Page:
Tag Archives: Bad Faith

Jennifer Hansen v. American Family Mutual Ins. Co. 2013COA173 (Dec. 19, 2013)

Twice the covered benefits plus attorneys’ fees and costs is what an insurance company must pay if it acts in bad faith when deciding an uninsured or underinsured insurance claim under CRS 10-3-1116. In this case, the claimant/plaintiff was awarded $0 damages on a statutory bad faith claim, but ultimately recovered three times the amount of UIM coverage available under the policy: double for statutory bad faith and a third under the settlement of a bad faith breach of contract claim. The court of appeals affirmed. First, it held that the policies were ambiguous on the identity of the insured, allowing the jury to conclude claimant was an insured. Then it held that even if the question of coverage was fairly debatable, delay or denying coverage was not necessarily reasonable. And finally, a successful statutory claim independently entitles a claimant to double the covered benefits.




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Filed under Contracts, Insurance, Personal Injury

Rose Marie Hall v. American Standard Insurance Company of Wisconsin, 2012COA201, (November 8, 2012)

“Are we there yet?” “Are we there yet?” In this case, addressing the finality of a trial court judgment, the court of appeals said “No!” Plaintiff brought a first-party claim against her insurance company under CRS 10-3-1116 for unreasonable delay or denial of payment and for bad faith breach of an insurance contract. The jury found for plaintiff and awarded damages on both counts. The statute, however, provides for two kinds of damages: 1) attorneys’ fees and costs, and 2) two times the covered benefit. Thus, attorneys’ fees are a component of damages. Until a final order on damages issues, no final judgment has entered. Without final judgment, the court of appeals lacks jurisdiction. The insurance company appealed judgment on liability before all claims had been resolved and before attorney fee damages had been ordered. Thus, the court dismissed the appeal.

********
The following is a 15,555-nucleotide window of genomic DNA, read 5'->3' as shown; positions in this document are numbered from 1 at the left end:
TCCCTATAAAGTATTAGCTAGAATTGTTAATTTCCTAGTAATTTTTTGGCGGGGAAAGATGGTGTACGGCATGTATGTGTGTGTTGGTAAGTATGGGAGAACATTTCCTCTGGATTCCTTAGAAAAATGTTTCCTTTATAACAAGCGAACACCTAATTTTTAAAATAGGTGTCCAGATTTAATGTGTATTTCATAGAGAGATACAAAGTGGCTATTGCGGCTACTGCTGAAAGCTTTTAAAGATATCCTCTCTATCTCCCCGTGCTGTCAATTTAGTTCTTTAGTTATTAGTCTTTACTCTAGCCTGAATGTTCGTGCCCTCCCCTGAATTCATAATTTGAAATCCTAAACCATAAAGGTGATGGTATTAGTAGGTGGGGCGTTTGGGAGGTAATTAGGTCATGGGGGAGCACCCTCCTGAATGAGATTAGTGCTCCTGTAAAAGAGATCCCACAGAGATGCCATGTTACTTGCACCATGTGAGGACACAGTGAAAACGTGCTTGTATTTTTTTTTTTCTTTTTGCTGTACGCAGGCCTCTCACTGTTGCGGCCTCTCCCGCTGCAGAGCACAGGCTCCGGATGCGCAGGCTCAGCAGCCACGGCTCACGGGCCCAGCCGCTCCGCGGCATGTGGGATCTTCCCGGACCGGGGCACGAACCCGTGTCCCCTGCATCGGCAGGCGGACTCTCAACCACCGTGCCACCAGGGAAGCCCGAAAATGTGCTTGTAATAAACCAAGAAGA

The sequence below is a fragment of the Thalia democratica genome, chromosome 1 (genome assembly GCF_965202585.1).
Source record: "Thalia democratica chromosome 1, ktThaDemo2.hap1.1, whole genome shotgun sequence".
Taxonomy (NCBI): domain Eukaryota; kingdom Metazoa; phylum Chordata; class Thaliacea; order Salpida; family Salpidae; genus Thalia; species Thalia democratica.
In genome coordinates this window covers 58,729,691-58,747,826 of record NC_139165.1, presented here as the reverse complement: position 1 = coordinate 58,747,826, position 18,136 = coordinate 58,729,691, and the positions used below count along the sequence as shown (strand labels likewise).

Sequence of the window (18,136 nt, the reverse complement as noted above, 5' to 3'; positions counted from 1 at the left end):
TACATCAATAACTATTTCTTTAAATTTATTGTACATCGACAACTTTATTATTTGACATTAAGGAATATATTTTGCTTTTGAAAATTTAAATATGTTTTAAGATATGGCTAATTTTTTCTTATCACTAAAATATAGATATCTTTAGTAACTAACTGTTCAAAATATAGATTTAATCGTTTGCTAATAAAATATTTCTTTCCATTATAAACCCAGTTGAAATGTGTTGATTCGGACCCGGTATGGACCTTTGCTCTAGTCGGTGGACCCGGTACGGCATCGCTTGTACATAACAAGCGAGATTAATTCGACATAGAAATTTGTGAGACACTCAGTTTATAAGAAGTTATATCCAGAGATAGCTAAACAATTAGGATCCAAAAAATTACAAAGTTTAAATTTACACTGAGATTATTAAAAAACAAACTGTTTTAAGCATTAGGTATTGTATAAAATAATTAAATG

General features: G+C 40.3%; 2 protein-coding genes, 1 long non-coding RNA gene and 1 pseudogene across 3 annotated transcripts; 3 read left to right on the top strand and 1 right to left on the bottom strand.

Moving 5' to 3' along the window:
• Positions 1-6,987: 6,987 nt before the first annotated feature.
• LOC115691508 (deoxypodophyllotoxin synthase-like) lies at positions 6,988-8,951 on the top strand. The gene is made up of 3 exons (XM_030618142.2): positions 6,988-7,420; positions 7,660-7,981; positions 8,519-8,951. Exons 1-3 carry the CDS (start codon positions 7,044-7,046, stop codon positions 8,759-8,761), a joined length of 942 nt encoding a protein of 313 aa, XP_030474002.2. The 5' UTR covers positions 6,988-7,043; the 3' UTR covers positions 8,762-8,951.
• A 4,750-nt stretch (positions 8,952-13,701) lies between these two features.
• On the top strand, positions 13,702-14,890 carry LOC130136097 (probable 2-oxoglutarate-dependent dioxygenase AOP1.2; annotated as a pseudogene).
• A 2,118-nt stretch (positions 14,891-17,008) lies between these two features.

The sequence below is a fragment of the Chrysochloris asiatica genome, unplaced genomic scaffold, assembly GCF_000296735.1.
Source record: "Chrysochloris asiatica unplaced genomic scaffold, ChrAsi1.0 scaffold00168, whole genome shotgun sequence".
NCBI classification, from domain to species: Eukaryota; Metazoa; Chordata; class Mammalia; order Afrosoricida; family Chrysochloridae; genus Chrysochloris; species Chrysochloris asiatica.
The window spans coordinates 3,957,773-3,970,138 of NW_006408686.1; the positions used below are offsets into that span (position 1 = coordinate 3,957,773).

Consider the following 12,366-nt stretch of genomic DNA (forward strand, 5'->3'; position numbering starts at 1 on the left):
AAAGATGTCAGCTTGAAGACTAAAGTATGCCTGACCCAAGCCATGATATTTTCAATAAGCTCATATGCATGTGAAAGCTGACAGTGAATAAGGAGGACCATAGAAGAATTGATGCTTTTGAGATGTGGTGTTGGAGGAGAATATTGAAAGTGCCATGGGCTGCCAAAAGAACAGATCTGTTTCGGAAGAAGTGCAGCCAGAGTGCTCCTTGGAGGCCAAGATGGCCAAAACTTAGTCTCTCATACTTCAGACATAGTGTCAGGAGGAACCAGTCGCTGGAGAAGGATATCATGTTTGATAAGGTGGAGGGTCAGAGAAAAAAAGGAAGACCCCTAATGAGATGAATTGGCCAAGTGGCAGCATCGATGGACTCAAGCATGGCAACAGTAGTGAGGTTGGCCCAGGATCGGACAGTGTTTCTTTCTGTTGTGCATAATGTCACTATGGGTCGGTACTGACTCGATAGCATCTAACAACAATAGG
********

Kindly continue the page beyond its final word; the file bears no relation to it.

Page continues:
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Filed under Appellate Review Challenged, Insurance

Churchill v. University of Colorado at Boulder, 2012CO54 (September 10, 2012)

Suing for civil rights violations is complicated. Concluding a years-long controversy regarding the termination of Ward Churchill, the Supreme Court held that the CU Regents were absolutely immune from suit for claims arising from his termination. Churchill was given 5 internal hearings, presented evidence, examined witnesses, and made arguments under a clear standard of review. The Court held that the Regents are immune from suit for their quasi-judicial decisions. Plus, CRCP 106 review can also prevent constitutional violations. The acrimony between CU and Churchill meant that reinstatement plus wages was not equitable or justified. Finally, even if the investigation was bad faith retaliation for free speech, there is no clear law on that point, so, the Regents could not know if they actually violated his Constitutional rights, and thus also had qualified immunity.



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Filed under Constitutional, Government